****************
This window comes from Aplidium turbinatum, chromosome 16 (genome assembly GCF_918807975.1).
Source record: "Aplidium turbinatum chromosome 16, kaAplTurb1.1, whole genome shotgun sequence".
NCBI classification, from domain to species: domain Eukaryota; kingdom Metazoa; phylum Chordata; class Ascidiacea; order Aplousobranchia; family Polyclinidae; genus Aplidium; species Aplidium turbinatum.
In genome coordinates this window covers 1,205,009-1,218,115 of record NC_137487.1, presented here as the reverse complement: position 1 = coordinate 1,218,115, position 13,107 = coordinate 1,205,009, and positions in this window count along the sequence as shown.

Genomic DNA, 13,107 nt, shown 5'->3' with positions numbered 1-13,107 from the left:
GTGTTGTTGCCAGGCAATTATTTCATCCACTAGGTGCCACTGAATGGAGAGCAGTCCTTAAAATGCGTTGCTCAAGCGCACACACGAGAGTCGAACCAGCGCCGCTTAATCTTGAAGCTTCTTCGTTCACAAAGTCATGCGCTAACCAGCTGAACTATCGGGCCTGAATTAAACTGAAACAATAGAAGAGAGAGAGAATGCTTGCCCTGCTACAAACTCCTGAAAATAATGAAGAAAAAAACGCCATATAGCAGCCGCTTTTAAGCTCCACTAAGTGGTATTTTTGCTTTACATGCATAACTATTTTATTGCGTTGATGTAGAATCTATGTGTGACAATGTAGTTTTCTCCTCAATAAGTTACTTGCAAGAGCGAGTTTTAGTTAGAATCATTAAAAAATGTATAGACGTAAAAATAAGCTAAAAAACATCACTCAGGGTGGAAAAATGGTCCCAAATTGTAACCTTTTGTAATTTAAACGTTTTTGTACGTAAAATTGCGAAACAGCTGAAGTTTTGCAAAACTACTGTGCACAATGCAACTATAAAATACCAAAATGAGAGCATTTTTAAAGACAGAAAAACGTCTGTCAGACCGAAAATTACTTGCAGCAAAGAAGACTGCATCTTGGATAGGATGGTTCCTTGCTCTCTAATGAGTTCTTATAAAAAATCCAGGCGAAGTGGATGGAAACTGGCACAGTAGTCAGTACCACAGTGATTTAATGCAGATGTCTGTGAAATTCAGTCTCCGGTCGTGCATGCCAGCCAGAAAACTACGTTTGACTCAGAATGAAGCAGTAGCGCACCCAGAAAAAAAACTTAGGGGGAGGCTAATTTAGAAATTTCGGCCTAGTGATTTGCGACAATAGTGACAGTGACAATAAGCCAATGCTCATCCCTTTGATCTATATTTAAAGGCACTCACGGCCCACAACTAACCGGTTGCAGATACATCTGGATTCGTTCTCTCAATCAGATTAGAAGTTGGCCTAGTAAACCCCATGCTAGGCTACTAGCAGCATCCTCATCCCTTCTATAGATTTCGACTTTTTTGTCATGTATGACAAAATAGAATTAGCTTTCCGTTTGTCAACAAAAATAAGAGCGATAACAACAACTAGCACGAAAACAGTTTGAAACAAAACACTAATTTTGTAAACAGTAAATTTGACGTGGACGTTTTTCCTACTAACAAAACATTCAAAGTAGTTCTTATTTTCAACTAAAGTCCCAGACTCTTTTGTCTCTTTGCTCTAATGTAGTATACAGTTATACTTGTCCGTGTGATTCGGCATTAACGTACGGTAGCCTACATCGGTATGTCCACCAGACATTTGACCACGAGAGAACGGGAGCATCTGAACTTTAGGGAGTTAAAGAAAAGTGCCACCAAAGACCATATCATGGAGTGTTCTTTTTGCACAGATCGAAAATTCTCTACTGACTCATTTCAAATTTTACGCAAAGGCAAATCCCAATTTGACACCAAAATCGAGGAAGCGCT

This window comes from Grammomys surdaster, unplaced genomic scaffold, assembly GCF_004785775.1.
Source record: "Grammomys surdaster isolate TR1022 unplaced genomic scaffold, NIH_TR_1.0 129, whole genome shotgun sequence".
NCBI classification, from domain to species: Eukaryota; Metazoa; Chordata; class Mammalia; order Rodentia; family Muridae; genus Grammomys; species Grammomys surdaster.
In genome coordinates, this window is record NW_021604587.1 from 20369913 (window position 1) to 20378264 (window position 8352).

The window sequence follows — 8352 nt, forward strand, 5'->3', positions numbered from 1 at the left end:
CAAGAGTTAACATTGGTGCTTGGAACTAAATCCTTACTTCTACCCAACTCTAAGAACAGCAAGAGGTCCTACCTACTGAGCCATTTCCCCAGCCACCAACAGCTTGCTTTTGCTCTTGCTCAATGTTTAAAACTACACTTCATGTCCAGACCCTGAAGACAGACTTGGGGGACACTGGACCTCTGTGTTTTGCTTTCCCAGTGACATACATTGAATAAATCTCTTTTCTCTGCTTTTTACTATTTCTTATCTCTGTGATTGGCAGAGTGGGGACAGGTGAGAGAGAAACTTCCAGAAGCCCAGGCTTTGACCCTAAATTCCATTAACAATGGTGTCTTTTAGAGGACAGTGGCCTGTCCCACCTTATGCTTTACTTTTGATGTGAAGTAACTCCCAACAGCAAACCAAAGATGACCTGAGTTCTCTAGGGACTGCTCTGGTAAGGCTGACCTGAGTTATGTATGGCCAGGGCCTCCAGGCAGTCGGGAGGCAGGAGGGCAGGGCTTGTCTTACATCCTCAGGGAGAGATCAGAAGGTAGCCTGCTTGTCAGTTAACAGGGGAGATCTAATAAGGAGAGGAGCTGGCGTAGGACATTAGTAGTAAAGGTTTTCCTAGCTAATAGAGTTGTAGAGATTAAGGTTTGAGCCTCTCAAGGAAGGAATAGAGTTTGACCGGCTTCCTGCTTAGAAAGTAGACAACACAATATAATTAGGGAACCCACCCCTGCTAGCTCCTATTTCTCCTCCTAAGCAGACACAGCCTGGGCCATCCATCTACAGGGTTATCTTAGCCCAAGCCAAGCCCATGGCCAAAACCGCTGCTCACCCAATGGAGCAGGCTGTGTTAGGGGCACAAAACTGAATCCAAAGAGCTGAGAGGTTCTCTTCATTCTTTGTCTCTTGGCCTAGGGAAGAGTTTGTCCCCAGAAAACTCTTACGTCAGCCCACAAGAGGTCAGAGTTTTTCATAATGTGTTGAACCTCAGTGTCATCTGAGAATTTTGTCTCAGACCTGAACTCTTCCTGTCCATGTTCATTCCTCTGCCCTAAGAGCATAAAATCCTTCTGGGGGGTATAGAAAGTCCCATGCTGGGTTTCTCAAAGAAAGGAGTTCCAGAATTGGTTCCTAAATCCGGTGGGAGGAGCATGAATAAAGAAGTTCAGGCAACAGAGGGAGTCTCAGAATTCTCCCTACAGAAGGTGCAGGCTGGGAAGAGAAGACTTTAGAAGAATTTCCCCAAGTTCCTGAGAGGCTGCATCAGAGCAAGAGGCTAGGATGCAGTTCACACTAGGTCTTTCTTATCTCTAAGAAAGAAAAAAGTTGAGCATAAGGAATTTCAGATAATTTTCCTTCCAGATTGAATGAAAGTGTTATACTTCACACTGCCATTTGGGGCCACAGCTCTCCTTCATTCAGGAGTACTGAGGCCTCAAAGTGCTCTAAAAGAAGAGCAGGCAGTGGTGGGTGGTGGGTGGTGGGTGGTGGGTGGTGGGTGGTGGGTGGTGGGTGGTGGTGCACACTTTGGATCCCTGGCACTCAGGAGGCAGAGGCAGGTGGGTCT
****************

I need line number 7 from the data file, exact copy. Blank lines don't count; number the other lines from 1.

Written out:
This window comes from Grammomys surdaster, unplaced genomic scaffold, assembly GCF_004785775.1.